- Graphite – thin and light for quick action and enhanced control
- Carbon Fiber – similar to graphite, but more durable
Paddle core materials consist of:
- Polymer – soft with large honeycomb cells; great power but sacrifices control
- Nomex – harder and denser for long-lasting performance; louder with less power but great control
- Aluminum – similar to Nomex; greatest feature is superior control
- Carbon – many paddle brands have started creating paddles with carbon cores
A technique that’s taking paddle technology by storm lately involves foam injected cores, the process of injecting foam into the edges and/or core of the paddle in order to increase its longevity, expand its sweet spot, and add some rebound to its handling.
Paddle Grip Size
Pickleball paddle grip sizes range from 4 – 4.5: small (4 – 4.125), medium (4.25) and large (4.5).
Too large a grip size may cause slippage or turning in your hand and can lead to elbow problems.
It’s always better to start small and build up to a larger grip size. Smaller grip sizes also allow for more wrist action and added spin.
Once you wrap your head around the above three factors, it’s time to consider one more important quality of a pickleball paddle: its swingweight.
We could get pretty deep in the weeds here, but think of swingweight as the amount of force a paddle exerts onto our hand/wrist/arm as we swing it through the air.
This is an important element to consider when buying a paddle because different designs ultimately affect the user’s ability to lift and maneuver it. Excessive weight on one end of a paddle may help players with strong arms but hinder those with smaller arms and different abilities.
What’s more, the wrong paddle paired with excessive use may bring about pickleball elbow sooner than if a user had purchased a paddle with the right swingweight for them.
Many players are on the courts for several hours at a time. Playing with a pickleball paddle that swings too heavy can spell trouble for the small muscles, tendons, and joints in your hand and arm.
Swing the paddle loosely from left to right. Then do the same with another paddle, figuring out which one feels heavier (think about it as the resistance you feel when you swing the paddle).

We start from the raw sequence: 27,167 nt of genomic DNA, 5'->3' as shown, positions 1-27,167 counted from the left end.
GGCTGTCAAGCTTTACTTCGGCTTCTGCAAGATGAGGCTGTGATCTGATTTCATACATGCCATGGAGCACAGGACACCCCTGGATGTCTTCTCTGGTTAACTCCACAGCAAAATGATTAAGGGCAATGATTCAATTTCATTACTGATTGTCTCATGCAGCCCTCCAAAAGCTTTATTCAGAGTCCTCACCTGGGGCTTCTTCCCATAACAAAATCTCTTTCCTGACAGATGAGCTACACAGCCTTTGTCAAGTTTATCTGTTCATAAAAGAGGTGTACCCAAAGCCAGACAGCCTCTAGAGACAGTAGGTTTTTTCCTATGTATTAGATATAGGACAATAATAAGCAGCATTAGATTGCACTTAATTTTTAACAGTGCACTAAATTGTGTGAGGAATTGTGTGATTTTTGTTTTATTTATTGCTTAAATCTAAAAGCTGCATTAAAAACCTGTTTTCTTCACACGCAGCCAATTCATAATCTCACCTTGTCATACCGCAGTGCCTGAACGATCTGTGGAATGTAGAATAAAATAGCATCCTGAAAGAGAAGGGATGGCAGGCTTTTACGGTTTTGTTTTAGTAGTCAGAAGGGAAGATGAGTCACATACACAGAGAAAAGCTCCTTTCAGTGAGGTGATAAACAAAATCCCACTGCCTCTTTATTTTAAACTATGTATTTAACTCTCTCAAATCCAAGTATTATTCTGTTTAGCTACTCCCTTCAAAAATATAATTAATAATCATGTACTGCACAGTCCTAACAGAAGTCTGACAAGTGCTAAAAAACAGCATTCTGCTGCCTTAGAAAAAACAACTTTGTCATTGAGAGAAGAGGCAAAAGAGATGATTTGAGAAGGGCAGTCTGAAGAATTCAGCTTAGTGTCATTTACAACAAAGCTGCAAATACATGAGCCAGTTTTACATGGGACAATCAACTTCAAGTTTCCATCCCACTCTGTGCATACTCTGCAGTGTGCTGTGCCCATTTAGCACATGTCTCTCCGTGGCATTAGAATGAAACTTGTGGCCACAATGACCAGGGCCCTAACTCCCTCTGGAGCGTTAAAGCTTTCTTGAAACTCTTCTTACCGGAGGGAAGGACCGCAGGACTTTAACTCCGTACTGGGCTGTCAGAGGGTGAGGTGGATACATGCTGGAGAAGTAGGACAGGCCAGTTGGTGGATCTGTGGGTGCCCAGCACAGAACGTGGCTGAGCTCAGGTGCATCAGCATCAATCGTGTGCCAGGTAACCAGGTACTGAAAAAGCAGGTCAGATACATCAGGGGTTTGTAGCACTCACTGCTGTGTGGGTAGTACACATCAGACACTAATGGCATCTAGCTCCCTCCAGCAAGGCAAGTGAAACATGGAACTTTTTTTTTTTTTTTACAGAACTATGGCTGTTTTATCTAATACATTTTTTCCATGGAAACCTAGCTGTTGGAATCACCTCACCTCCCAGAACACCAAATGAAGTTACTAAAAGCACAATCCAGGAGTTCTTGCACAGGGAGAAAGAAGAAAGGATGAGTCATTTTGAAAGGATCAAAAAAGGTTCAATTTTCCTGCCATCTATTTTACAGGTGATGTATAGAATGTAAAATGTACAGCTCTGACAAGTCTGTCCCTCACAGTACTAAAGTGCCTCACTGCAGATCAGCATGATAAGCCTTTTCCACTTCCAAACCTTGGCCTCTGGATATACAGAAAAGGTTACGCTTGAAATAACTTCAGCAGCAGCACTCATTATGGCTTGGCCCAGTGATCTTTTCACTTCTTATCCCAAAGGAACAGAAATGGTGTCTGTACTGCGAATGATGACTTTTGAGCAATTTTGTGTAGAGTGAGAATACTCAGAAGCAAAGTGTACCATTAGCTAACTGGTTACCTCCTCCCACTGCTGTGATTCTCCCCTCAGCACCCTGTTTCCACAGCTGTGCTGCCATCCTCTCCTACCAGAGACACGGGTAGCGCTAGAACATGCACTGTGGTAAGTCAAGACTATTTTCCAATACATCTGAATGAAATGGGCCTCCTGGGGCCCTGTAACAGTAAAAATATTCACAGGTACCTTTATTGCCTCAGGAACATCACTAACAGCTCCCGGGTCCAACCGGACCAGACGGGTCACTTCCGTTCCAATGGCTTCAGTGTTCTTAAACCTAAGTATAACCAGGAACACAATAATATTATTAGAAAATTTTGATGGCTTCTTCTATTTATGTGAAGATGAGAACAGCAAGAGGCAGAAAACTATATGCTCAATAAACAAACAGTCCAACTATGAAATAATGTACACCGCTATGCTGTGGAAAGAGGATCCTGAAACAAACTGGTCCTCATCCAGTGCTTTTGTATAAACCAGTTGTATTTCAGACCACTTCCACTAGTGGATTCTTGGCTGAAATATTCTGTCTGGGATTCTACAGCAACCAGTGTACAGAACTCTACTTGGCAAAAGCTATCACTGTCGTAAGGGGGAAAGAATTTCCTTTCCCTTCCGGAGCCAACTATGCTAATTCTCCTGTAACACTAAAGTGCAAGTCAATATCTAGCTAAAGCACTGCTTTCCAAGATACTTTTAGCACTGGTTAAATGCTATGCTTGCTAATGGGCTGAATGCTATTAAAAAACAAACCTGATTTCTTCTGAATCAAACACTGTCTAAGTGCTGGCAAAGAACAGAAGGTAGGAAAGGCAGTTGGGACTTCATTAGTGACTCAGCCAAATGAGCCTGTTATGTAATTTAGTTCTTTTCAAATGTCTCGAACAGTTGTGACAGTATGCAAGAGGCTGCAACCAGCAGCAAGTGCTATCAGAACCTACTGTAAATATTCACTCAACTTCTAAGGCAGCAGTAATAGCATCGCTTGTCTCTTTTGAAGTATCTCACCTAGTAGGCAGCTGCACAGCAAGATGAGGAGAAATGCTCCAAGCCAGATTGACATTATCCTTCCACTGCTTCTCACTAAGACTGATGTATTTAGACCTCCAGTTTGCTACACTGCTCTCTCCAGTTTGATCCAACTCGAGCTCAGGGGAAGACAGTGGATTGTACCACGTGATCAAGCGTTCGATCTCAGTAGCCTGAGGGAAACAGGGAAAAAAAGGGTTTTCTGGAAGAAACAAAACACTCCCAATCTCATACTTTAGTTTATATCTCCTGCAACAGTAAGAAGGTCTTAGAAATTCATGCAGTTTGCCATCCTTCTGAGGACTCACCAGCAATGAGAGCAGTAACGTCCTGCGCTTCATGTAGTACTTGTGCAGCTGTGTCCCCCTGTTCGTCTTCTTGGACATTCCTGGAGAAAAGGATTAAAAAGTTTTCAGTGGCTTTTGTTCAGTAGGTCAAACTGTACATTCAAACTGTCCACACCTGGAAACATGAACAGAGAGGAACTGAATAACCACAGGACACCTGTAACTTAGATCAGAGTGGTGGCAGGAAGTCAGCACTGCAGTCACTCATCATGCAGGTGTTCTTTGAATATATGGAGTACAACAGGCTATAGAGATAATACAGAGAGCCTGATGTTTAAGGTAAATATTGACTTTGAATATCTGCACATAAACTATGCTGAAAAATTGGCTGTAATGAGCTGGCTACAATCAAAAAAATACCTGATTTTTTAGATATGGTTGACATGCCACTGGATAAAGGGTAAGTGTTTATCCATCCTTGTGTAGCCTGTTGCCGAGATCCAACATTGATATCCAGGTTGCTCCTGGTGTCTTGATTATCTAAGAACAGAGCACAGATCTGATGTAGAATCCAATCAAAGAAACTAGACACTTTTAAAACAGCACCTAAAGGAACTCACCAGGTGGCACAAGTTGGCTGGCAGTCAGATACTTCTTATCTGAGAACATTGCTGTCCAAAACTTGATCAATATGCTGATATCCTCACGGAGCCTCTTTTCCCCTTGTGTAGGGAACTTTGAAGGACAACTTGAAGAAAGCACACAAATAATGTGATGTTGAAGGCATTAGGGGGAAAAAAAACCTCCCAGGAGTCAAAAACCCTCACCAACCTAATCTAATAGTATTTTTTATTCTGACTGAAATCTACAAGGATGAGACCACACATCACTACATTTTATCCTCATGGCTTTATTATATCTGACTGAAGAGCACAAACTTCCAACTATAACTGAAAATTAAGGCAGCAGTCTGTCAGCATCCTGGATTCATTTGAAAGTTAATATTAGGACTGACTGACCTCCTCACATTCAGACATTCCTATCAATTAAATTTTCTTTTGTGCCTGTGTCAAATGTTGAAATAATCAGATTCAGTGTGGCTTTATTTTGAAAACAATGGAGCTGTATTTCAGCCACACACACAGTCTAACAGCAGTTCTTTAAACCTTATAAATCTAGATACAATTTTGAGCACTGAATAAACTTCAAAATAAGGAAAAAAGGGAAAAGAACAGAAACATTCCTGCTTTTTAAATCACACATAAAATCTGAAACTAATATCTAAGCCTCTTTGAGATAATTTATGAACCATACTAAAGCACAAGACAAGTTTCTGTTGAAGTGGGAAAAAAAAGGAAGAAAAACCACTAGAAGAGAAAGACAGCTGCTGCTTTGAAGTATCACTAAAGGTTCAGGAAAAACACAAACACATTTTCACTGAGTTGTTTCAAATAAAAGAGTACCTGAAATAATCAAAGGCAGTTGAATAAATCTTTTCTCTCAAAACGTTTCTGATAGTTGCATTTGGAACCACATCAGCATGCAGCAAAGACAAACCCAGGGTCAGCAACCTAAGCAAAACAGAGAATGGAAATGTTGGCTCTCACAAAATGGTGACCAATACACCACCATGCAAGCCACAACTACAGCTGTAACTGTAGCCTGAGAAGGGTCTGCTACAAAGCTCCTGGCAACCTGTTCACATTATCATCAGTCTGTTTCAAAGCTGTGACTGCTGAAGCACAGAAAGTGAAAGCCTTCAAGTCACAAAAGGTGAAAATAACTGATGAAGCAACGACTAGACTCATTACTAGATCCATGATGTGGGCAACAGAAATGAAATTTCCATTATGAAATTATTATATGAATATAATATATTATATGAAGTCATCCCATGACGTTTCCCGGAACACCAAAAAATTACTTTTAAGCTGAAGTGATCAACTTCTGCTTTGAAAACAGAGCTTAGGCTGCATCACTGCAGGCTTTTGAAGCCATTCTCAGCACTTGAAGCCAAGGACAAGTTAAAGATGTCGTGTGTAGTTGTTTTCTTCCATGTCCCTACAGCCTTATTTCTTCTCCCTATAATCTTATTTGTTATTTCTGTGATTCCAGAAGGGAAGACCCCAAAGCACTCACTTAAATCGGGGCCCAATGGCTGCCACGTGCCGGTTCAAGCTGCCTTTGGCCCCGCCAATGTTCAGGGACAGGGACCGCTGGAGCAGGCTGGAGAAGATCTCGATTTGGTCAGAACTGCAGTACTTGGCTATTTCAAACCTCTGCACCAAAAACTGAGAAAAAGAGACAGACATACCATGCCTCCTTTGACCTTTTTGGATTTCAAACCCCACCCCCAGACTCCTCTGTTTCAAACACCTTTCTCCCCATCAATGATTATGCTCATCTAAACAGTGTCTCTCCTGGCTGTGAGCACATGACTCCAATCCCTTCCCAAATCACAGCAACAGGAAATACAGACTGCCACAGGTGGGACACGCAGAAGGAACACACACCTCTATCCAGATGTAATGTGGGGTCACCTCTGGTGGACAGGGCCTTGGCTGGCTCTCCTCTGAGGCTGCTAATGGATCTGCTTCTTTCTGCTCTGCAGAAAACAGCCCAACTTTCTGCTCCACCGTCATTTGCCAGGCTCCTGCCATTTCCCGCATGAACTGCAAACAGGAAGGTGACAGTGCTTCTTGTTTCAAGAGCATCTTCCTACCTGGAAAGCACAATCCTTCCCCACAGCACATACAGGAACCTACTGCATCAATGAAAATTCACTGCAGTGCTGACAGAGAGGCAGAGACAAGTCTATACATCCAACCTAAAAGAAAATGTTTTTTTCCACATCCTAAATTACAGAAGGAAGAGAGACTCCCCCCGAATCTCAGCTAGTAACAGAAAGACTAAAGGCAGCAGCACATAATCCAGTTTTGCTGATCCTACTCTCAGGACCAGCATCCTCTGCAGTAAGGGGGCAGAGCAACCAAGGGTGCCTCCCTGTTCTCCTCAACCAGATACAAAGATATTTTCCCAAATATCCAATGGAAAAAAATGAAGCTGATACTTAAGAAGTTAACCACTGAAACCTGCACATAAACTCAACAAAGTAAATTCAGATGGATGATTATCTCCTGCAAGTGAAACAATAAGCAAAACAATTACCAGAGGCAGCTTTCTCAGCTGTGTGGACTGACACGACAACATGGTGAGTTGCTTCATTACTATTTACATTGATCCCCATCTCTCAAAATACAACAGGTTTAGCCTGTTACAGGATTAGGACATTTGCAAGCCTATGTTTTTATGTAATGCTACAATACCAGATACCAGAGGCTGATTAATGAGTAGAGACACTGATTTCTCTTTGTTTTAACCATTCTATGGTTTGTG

The problem is that most manufacturers don’t provide any data or comparisons about their paddles’ swingweights. That means you’ll have to try a paddle for yourself to see how it feels after a few games.
While you should never buy a pickleball paddle just because it’s what the cool kids are playing with, there are some assumptions you can make about today’s most popular paddle brands based on their reputation within the community:
A word about buying paddles online
We wouldn’t presume to tell you exactly how to shop, but there are some important factors to consider when buying a pickleball paddle online.
Authenticity is important, as is supporting pickleball-focused brands. If you can buy either from a legitimate pickleball retailer (like Fromuth) or directly from the brands themselves, that is the safest bet to ensure you’re buying quality products.
Wherever possible, it will benefit you to try before you buy. This should go without saying, but it’s often difficult to access a company’s trial policy, if they even have one.
Keep in mind that a lack of try-before-you-buy programs does not signify a low-quality product, especially if the company is newer or smaller-scale than others on the market. Larger paddle brands tend to have TBYB policies, but that is not always the case. Similarly, many smaller brands aren’t able to accommodate that yet, but some do.
At the end of the day, it’s all about finding a paddle that feels great to play with and provides you the value you expect out of it. Eventually, you may have to adjust your expectations as the technology (and your game) improves.
Keep an open mind and you’re sure to match yourself with the best pickleball paddle for you.